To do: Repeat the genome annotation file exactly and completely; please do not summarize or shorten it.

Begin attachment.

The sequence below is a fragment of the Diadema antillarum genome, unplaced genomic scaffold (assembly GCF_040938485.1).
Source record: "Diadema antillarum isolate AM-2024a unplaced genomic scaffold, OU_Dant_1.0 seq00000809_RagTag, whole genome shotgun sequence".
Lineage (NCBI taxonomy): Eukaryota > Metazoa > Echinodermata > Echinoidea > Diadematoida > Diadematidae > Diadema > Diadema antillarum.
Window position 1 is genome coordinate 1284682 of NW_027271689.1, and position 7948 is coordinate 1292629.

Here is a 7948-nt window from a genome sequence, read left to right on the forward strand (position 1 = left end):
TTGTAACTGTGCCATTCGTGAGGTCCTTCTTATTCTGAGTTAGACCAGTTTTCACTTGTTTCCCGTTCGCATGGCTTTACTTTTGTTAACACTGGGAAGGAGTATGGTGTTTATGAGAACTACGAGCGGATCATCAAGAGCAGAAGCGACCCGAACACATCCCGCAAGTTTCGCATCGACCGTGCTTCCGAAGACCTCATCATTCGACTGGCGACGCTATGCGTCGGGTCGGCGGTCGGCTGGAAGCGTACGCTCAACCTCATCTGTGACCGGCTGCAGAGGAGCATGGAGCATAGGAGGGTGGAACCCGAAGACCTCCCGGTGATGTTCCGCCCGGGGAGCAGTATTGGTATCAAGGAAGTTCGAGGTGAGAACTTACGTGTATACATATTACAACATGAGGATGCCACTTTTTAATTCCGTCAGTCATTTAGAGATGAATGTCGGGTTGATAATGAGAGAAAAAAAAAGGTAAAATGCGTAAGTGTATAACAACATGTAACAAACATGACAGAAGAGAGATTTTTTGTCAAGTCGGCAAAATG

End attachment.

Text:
The sequence below is a fragment of the Diadema antillarum genome, unplaced genomic scaffold (assembly GCF_040938485.1).
Source record: "Diadema antillarum isolate AM-2024a unplaced genomic scaffold, OU_Dant_1.0 seq00000809_RagTag, whole genome shotgun sequence".
Lineage (NCBI taxonomy): Eukaryota > Metazoa > Echinodermata > Echinoidea > Diadematoida > Diadematidae > Diadema > Diadema antillarum.
Window position 1 is genome coordinate 1284682 of NW_027271689.1, and position 7948 is coordinate 1292629.

Here is a 7948-nt window from a genome sequence, read left to right on the forward strand (position 1 = left end):
TTGTAACTGTGCCATTCGTGAGGTCCTTCTTATTCTGAGTTAGACCAGTTTTCACTTGTTTCCCGTTCGCATGGCTTTACTTTTGTTAACACTGGGAAGGAGTATGGTGTTTATGAGAACTACGAGCGGATCATCAAGAGCAGAAGCGACCCGAACACATCCCGCAAGTTTCGCATCGACCGTGCTTCCGAAGACCTCATCATTCGACTGGCGACGCTATGCGTCGGGTCGGCGGTCGGCTGGAAGCGTACGCTCAACCTCATCTGTGACCGGCTGCAGAGGAGCATGGAGCATAGGAGGGTGGAACCCGAAGACCTCCCGGTGATGTTCCGCCCGGGGAGCAGTATTGGTATCAAGGAAGTTCGAGGTGAGAACTTACGTGTATACATATTACAACATGAGGATGCCACTTTTTAATTCCGTCAGTCATTTAGAGATGAATGTCGGGTTGATAATGAGAGAAAAAAAAAGGTAAAATGCGTAAGTGTATAACAACATGTAACAAACATGACAGAAGAGAGATTTTTTGTCAAGTCGGCAAAATG